9. Wandering Aramean
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    Wandering Aramean Gold Member

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    It can go 9-abreast in coach and a few airlines (mostly the US-based carriers) have ordered it as such. It can do that and still have the legs for IAH-AKL, for example. This is more or less what the CO seatmap will be:
    [​IMG]
     
  10. Wandering Aramean
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    I think what you'll see is hub-spoke routes rather than spoke-spoke routes. SAN-BKK stands no chance for a variety of reasons but I'd expect SFO-TPE or SFO-CAN or IAH-SCL or IAH-MAD to show up from UA once they have the 787s in-house to support those frequencies.

    The 787 has the same cabin capacity roughly as a 763 but with much longer legs and a much lower CASM. There are some routes out there where currently traffic is bifurcated amongst partners with connections where the lower CASM aircraft allow it to switch to a non-stop option and remain profitable for the airline. Especially where there is demand in the premium cabin or for time-sensitive cargo.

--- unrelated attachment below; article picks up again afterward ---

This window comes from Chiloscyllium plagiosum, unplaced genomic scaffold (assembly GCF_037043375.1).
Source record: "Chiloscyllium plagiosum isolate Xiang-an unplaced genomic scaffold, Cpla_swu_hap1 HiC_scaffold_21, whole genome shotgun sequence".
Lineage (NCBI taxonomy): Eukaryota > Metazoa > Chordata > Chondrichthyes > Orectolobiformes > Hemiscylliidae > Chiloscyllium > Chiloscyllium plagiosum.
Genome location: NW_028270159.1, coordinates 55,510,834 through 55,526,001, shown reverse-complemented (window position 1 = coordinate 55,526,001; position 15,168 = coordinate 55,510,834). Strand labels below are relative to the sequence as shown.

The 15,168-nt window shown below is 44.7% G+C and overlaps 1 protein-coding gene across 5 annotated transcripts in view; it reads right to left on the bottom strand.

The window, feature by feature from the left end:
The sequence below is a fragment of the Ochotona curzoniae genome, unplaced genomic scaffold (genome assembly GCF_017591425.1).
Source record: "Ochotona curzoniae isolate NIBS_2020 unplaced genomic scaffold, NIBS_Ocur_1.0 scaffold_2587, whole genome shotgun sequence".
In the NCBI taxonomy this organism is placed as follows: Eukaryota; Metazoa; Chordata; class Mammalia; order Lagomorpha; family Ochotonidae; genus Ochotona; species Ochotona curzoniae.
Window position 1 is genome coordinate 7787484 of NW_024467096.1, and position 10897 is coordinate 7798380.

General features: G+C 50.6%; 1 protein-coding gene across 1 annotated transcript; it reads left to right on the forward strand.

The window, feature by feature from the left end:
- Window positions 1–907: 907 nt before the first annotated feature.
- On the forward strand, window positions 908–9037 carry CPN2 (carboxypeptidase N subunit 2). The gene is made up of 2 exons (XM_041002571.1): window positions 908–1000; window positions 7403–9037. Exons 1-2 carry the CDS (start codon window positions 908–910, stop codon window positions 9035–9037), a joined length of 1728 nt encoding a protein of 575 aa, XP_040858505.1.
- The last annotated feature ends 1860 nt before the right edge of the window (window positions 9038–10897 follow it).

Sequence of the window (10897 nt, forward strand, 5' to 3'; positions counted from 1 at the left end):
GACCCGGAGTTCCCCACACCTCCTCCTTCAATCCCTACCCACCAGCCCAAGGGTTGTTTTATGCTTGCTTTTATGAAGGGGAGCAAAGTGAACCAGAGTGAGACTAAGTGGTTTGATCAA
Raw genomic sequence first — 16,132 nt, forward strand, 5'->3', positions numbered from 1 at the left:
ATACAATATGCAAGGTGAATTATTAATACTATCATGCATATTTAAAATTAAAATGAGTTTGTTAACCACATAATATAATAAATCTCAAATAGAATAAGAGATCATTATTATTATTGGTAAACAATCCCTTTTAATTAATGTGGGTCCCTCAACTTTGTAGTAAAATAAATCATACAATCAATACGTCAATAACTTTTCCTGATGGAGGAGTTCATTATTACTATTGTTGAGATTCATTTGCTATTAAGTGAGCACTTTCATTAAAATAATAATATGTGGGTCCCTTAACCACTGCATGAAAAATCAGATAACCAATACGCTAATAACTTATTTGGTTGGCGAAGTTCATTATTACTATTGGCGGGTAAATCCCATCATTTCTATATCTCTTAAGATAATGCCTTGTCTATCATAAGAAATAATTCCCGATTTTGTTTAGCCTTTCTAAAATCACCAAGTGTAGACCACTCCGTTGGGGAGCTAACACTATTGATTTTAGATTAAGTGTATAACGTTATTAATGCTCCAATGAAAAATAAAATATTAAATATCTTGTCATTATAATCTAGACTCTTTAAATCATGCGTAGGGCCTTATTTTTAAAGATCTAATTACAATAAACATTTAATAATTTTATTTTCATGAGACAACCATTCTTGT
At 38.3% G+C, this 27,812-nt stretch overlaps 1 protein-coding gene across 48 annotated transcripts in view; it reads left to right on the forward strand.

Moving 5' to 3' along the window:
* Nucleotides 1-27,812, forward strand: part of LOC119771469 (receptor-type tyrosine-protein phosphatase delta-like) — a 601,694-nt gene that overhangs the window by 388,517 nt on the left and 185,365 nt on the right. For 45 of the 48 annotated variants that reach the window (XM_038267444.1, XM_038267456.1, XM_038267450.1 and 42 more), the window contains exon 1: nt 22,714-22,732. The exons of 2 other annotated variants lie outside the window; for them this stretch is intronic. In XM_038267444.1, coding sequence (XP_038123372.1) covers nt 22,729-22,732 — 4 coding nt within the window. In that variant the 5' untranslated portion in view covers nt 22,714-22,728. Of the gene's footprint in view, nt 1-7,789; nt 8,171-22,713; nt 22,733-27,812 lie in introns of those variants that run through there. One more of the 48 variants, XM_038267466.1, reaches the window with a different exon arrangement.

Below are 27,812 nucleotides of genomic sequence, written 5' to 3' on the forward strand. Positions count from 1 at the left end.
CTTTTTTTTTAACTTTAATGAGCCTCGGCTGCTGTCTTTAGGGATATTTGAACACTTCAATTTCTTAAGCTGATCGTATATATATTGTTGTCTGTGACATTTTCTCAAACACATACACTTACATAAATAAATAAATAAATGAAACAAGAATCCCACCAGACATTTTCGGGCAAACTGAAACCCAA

So, yes, I do believe we will see a number of new routes show up where the 787 makes them profitable that other aircraft wouldn't be.
     
  11. Merlin
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    Merlin Gold Member

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    This reminds me of what Henry Ford said about their model T:
     
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  12. gobluetwo
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    Frankly, this has happened more to my by adults who decide they need natural reading light than by a small child. I have often wondered why this feature hasn't made its way to high-end automobiles.
     
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  13. Wandering Aramean
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    My guess is that it isn't practical to implement on windows that go up and down rather than which have the ability to be wired at both ends.